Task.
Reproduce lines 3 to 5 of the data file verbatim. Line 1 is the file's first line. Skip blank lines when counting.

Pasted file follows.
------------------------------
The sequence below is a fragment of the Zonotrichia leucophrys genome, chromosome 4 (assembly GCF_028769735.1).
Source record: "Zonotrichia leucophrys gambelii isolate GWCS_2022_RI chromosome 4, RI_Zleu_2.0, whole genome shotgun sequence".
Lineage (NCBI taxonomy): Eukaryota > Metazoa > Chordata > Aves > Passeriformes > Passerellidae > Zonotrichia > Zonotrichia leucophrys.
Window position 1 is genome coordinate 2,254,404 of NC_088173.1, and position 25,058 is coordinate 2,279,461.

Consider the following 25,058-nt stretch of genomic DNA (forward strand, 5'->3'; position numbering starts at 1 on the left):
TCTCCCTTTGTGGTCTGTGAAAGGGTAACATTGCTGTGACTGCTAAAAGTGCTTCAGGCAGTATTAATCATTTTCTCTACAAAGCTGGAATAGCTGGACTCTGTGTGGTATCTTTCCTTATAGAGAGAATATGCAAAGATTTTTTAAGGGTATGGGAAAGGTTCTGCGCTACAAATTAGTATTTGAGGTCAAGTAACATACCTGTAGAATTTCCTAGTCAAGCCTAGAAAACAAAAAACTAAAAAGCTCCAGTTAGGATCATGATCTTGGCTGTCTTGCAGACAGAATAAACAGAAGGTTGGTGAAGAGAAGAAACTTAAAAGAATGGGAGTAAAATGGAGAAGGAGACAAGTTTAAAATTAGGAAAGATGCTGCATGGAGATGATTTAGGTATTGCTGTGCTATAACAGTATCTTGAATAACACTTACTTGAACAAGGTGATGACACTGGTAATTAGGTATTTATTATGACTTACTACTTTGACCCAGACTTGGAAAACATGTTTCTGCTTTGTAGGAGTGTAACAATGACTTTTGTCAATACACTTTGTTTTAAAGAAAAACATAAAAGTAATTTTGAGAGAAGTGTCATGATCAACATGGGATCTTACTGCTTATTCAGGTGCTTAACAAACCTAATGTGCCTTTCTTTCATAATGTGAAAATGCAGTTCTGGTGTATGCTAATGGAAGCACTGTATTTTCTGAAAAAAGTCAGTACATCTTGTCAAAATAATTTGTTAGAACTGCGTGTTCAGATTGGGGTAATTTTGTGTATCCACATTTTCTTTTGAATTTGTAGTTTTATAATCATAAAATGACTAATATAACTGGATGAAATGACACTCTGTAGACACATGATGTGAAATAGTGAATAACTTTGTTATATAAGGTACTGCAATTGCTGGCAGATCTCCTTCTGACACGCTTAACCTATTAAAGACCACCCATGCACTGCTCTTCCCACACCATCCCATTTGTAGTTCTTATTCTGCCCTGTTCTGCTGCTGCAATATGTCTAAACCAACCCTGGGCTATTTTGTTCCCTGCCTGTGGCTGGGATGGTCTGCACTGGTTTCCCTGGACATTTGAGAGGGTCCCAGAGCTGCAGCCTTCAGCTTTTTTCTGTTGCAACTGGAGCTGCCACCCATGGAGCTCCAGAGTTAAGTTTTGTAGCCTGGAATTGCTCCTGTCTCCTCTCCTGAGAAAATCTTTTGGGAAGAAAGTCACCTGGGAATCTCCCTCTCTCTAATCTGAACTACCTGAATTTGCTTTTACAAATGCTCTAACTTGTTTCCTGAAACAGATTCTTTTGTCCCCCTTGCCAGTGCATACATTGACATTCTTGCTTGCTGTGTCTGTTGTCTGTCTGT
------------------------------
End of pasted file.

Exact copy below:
Lineage (NCBI taxonomy): Eukaryota > Metazoa > Chordata > Aves > Passeriformes > Passerellidae > Zonotrichia > Zonotrichia leucophrys.
Window position 1 is genome coordinate 2,254,404 of NC_088173.1, and position 25,058 is coordinate 2,279,461.

Consider the following 25,058-nt stretch of genomic DNA (forward strand, 5'->3'; position numbering starts at 1 on the left):